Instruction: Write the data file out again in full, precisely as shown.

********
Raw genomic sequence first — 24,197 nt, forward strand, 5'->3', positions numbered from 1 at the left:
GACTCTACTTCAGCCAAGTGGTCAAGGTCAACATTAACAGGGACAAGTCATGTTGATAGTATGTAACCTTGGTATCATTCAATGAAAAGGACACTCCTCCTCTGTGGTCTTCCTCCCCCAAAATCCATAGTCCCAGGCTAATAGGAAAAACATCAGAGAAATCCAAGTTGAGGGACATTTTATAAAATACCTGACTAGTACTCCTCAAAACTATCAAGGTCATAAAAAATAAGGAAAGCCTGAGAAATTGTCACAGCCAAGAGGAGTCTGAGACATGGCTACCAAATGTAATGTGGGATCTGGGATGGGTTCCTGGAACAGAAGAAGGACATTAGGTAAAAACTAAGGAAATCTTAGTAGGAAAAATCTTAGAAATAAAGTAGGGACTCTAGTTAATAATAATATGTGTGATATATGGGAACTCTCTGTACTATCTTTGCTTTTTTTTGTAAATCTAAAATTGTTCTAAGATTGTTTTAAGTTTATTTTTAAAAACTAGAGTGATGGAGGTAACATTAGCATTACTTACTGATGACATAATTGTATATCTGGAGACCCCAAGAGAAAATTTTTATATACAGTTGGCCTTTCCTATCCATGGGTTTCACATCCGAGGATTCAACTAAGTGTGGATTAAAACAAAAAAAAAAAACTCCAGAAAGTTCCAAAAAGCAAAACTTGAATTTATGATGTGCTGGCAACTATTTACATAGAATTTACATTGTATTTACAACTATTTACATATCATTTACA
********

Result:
Raw genomic sequence first — 24,197 nt, forward strand, 5'->3', positions numbered from 1 at the left:
GACTCTACTTCAGCCAAGTGGTCAAGGTCAACATTAACAGGGACAAGTCATGTTGATAGTATGTAACCTTGGTATCATTCAATGAAAAGGACACTCCTCCTCTGTGGTCTTCCTCCCCCAAAATCCATAGTCCCAGGCTAATAGGAAAAACATCAGAGAAATCCAAGTTGAGGGACATTTTATAAAATACCTGACTAGTACTCCTCAAAACTATCAAGGTCATAAAAAATAAGGAAAGCCTGAGAAATTGTCACAGCCAAGAGGAGTCTGAGACATGGCTACCAAATGTAATGTGGGATCTGGGATGGGTTCCTGGAACAGAAGAAGGACATTAGGTAAAAACTAAGGAAATCTTAGTAGGAAAAATCTTAGAAATAAAGTAGGGACTCTAGTTAATAATAATATGTGTGATATATGGGAACTCTCTGTACTATCTTTGCTTTTTTTTGTAAATCTAAAATTGTTCTAAGATTGTTTTAAGTTTATTTTTAAAAACTAGAGTGATGGAGGTAACATTAGCATTACTTACTGATGACATAATTGTATATCTGGAGACCCCAAGAGAAAATTTTTATATACAGTTGGCCTTTCCTATCCATGGGTTTCACATCCGAGGATTCAACTAAGTGTGGATTAAAACAAAAAAAAAAAACTCCAGAAAGTTCCAAAAAGCAAAACTTGAATTTATGATGTGCTGGCAACTATTTACATAGAATTTACATTGTATTTACAACTATTTACATATCATTTACA